Memory Fading? Hit the Gym

In addition to its myriad other benefits, it’s now scientifically supported that regular exercise helps your mind, the memory in particular. A Los Angeles Times story points to a growing number of studies that illustrate how “Movement appears to enhance memory, learning, attention, decision-making and multi-tasking, among other mental functions,” explains L.A. Times reporter Shari Roan. “It also may slow or even reverse age-related decline.”

It does all of this by 1) increasing oxygen flow to the brain 2) spurring new cell growth by building tiny blood cells and 3) boosting your supply of neurotransmitting chemicals. The evidence to support these claims is two-fold. One is that exercisers score higher on cognitive quizzes than sofa potatoes. The other is research that shows movement helps mice generate new nerve cells and connections. (The latter is a watershed observation; up until now, it was thought that nerve cells were non-renewing.)

“People don’t care about whether they’re a size 4 or a size 6 as they get older,” Henriette Van Praag, a staff scientist at the Salk Institute for Biological Studies said in the article. “But they do care where their car keys are and whether they’ll have the ability to play their card games and enjoy life.” Hitting the treadmill (or the mall) even a little bit can help a lot: “Even moderate exercise in an elderly person can improve memory and attention by 15%.” Especially for elderly folks, experts suggest combining exercise with socializing—physically enhancing the brain while mentally stimulating it. “We don’t have to wait for a wonder drug,” says another doctor in the piece. “We know there are several things that are neuro-protective: diet, intellectual stimulation, and exercise. There is enough evidence to act on this.”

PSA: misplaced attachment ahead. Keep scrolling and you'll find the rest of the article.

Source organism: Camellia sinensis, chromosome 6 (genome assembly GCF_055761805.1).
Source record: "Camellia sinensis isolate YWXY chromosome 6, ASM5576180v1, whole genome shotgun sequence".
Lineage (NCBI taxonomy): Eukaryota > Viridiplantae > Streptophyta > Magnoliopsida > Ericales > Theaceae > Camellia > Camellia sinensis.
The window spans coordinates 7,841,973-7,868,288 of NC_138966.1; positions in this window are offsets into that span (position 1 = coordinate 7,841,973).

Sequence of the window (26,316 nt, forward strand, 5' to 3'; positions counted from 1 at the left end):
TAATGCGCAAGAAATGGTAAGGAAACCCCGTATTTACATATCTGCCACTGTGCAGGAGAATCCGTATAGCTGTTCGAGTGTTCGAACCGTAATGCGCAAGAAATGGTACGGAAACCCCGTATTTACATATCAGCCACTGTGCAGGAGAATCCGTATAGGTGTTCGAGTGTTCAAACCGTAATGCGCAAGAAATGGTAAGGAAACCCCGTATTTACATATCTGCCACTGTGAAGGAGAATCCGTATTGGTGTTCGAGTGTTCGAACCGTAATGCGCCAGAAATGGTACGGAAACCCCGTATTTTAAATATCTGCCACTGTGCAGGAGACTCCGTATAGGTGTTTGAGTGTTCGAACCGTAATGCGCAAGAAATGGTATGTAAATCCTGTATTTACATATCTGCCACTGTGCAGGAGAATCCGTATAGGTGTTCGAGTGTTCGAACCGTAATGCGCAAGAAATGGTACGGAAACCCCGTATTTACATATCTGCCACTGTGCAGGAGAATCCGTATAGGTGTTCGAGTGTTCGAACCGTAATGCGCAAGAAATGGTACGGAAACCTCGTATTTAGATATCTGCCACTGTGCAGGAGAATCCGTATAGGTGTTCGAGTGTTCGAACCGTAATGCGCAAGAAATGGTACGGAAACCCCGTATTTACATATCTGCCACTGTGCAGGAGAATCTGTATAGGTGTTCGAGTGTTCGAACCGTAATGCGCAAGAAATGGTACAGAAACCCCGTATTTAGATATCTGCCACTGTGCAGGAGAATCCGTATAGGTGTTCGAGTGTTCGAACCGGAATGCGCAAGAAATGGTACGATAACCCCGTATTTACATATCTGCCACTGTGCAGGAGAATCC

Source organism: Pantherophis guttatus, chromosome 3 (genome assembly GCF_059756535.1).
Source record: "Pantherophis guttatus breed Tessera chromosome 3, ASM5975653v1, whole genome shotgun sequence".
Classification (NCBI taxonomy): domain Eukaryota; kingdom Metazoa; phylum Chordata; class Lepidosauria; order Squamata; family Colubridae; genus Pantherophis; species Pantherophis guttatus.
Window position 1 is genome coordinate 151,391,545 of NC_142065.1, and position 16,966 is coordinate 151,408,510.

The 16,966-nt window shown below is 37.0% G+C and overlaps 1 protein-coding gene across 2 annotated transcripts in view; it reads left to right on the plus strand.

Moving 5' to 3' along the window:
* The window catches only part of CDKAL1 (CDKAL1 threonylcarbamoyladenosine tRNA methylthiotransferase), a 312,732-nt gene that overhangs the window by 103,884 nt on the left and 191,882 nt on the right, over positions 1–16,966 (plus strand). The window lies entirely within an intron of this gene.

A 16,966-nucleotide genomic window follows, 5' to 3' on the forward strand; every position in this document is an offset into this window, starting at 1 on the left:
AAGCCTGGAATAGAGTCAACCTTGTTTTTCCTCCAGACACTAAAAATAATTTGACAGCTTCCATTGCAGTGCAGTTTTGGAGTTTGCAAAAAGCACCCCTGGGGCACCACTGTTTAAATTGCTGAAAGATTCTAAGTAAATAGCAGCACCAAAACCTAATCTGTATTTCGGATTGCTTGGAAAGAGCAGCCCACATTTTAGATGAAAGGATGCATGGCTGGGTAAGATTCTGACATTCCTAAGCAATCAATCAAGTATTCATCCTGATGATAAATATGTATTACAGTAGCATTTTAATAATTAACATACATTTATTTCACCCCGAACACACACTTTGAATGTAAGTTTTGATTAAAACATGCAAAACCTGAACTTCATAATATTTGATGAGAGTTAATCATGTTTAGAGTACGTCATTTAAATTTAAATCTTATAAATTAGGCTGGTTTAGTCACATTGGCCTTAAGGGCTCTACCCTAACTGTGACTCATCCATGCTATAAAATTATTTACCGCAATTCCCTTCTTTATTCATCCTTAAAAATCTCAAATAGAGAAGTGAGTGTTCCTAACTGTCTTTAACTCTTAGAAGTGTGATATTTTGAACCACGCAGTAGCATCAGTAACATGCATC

[via Los Angeles Times]



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